Leland Hardy: Pretty tough.  I love the whole opportunity to help people and institutions with their asset/wealth management activities.  Acting in the capacity at Hennessee Group is one of my favorite positions.  Anything that I can do to help people in my travels and connect people, I enjoy.   In addition, I’m on the Board of Sutherland Global services ( Sutherland is a 22,000 employee Business Process Outsourcing and IT solutions firm that operates out of six geographic regions around the world and counting, and that services primarily Fortune 50 and Fortune 100 clients.  I’m helping the company expand into new markets, including China and the U.S. government sector.  I would say that Hennessee Group and Sutherland are my favorite corporate involvements outside of my own personal involvements in technology.

NewYork.comMe: When did you first think about the domain name, and how quick after that did you act to claim the domain?

Leland Hardy: Dale Davis and Damon Stoudemire were angel investors in  I reserved the name back in 1994, long before most people knew what the web was or that it existed.  Now we have some groundbreaking new video and advertising delivery technologies that we are going to announce soon on the site.

Me: You own about a thousand other domain names.  Any of them popular sports sites?  How about sports agent/sports business related?

Leland Hardy: Actually, I have a little more than a few thousand domains.  They run the gamut from financial advisory to law to medicine.  One of the domains that I own with a friend is, for example.  I am currently in talks with P. Diddy, who owns the fragrance, Unforgivable, to continue to build the brand.  A friend of mine reserved that name, and I am helping maximize its utility.  I have a number of sports related names, as well.

Me: With all of your intellectual curiosity, what is the your biggest goal/venture that you would like to achieve in life?

Leland Hardy: I would have to say that my main passion is in developing a major enterprise that promotes education as well as outreach to my people in the motherland (continent of Africa).  I just returned from South Africa 2 weeks ago.  Cape Town to be exact.  I was there for the Warton Global Alumni Forum in Cape Town.  I had an opportunity to notice the juxtaposition of profligate wealth against abject poverty.  I stayed in the nicest hotel in all of South Africa, which is located directly across the street of a Lamborghini/Rolls Royce/Aston Martin dealership.  I can drive 10 minutes from there and be in a town with no plumbing, no electricity, out houses and so on.  Wherever I go, people have to worry about where I go, not about me. Ali would go everywhere without a bodyguard because people loved him and he treated everybody well.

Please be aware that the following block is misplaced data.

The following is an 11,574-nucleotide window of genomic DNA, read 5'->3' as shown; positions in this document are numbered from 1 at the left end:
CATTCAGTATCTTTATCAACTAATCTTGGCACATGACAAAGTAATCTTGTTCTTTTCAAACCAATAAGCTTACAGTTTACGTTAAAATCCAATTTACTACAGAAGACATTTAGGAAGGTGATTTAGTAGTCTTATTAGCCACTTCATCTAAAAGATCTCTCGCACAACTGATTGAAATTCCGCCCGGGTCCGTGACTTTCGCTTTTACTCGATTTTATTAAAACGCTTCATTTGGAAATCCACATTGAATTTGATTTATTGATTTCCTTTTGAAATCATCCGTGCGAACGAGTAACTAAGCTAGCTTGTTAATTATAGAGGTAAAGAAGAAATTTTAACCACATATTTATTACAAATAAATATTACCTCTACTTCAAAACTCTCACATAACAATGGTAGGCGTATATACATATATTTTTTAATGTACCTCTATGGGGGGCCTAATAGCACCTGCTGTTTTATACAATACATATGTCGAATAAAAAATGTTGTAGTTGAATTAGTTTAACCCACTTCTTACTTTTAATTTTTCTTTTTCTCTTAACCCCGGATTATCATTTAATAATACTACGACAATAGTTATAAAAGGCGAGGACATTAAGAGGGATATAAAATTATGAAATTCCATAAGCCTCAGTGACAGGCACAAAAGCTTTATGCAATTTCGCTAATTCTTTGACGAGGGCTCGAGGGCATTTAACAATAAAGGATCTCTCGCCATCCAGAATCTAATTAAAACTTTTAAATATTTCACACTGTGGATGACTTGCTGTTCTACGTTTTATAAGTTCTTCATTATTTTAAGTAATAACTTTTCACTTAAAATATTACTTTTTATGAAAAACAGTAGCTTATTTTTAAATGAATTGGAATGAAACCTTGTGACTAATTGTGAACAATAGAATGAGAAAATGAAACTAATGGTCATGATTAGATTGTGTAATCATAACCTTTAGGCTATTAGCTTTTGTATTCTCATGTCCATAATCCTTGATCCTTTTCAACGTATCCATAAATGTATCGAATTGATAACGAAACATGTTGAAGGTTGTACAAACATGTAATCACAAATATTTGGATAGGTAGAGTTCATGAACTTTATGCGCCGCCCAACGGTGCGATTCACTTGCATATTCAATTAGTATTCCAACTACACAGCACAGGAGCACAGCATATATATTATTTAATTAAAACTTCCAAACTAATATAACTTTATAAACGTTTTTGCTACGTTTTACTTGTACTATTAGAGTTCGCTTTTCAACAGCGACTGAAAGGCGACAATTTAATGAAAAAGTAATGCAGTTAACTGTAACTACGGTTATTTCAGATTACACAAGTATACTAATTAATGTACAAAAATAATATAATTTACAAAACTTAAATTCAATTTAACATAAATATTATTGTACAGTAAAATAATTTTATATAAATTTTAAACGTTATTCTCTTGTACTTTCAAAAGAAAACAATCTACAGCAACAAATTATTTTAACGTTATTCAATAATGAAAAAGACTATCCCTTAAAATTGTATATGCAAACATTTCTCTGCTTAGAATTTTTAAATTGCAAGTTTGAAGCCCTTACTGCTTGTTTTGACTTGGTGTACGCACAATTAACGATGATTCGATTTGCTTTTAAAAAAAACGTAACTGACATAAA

I want to build something like B.I.C.E.P.S. that has a connection to my people in Africa.  I am connected to a program called Americas Schools, which provides a way to promote environmental friendliness and raise money for education in K-12 schools in the U.S.  The Clark County Las Vegas school district is the first district that has signed onto the program (fastest growing school district in the country).  We want schools to collect cartridges (ink jet, laser, etc) instead of throwing them away such that they end up in a landfill, contaminating the environment for hundreds of years.  We take those cartridges and recycle and sell them to recyclers.  Of the money we get, 55% goes to the schools who collected for us, the other 45% goes to us and to development of new school programs.  We just developed the first environmental curriculum in Clark County.  The Africa tie in is that one of our partners is Thula Thula, which is the former private hunting ground of the King of the Zulu Nation.  It is run by a noted environmentalist by the name of Lawrence Anthony (aka the Elephant Whisperer).  He additionally has a foundation called The Earth Organization.  Black Zulu school children are now getting computers through the relationship and are now able to communicate with their peers at Las Vegas area sister schools in Henderson, NV.  I hope to do everything that I can to continue to provide equipment and knowledge to African children.

An Outside the Lines YouTube video featuring Leland Hardy:

Update: In an effort to clear up some of the concerns about the contract that he negotiated for Ricky Williams, Leland Hardy has been gracious enough to respond to my follow-up question regarding this matter. Please see below.

Me: The contract that you negotiated for Ricky Williams when you ran No Limit Sports for Master P was groundbreaking and caused you and it to be the subject of a lot of negative commentary from the media and rivals in the industry. What was the deal with that?